Almost a month ago I wrote a post about one memorable Hogmanay. Yesterday I got thinking about more of them, and started planning this post*. And then today I listened to reports of quieter celebrations around the world, and the cancellation of Edinburgh’s “traditional” Hogamanay festival. Now I’m no spring chicken but I’m not *that* old either. And I can remember when that “traditional” Hogmanay started. Heck, it’s even within MasterS’s lifetime and he’s definitely not old**. So here’s my trip down memory lane.

New Year at home in Wales was usually quite low key. We knew there was place where it was very important and something called “First Footing” took place, sometimes even bundling dad outside just before midnight while knowing that wasn’t “quite right”. Even after moved to Scotland I went back to Wales for holidays, so it wasn’t until I was married and working that I finally got to experience Hogmanay. And then. Well to be honest it never quite lived up to expectations. Yes there were always stories about great parties, the craic, the visiting around houses. But it always seemed just out of reach. I never really enjoyed the bar hopping, and they all shut early in any case; and I can’t honestly remember whether I ever did get to taste my friend’s Mum’s amazing stovies. Did we really walk miles to the edge of the city for that? Or did we simply hear lots of stories about it? Either way the perfect Hogmanay was an elusive creature.***

Later (the early 90s) I lived on the Royal Mile and saw the last days of the Tron being the epicentre for Hogmanay. That was something to behold, the mass of people, and their buzz, words indistinguishable, but too loud to do anything but listen to it, holding MasterS up to wave to the adoring crowds.

Then came the big party “Edinburgh’s Hogmanay”. Our flat was within the official party zone, so we had to wear wristbands to get in and out, and order extras for our guests on party years.

Ah yes, the party years.

The almost inedibly “high” venison year****, the champagne decanted into a plastic bottle year*****, the climbing onto the roof year. The surrounded by people but feeling so alone millennial year.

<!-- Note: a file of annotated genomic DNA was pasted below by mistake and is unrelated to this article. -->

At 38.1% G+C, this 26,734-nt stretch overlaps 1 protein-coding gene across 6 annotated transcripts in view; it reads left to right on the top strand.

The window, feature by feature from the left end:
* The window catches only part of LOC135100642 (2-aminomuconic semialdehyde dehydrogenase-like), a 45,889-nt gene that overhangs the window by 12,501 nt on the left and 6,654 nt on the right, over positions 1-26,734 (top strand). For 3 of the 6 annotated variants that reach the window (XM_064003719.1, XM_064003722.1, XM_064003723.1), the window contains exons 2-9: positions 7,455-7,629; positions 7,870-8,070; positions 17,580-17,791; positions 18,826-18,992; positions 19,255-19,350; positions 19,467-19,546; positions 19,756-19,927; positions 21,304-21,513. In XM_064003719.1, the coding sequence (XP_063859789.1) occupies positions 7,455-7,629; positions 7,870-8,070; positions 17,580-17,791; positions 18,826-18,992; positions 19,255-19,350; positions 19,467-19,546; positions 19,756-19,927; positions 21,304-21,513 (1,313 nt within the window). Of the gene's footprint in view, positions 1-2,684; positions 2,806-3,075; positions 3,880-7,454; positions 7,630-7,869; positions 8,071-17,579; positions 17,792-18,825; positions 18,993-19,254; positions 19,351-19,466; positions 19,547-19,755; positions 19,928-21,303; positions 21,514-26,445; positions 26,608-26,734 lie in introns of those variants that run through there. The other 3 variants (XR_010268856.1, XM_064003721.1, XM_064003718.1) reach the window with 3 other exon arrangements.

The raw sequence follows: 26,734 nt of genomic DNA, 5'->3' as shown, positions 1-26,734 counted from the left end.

A new decade, new house, MrS, another new house. the years waiting up to hear if MasterS had come home. Trips to Wales, celebrating with family, with friends, with both, and none, dancing in the pub, sparklers in the garden . At home(s) and abroad. Starting new traditions, sharing others.

Last year, drinks and starters for twelve (fourteen if you counted the tots), then mains and puds for eight when the younger generation took the youngest home to bed.

This year, celebrating 2021 as we had 2001 with a dinner for two.

This post has broken my rule of being text short and picture heavy. But even a camera enthusiast like me didn’t catalogue my daily life way back when.

So here are the photos, pretty much all post 2014 when I got my first smartphone.

And here’s to 2021 I hope it’s a happy one for you.

Marina xx

*I only got as far as looking out the photos before champagne and supper distracted me

**to be fair he probably can’t remember, he was a toddler at the time.

***MrS has identified a successor to this, “the quest for the perfect teashop”

****I didn’t enjoy it but was too pretentious to admit it was bad, actually it may well have been so far beyond “high” that it was actually bad. The wine was good though.

*****You couldn’t take glass bottles into the controlled area which our guest had to pass into to reach our flat.

One thought on “Ringing in the changes

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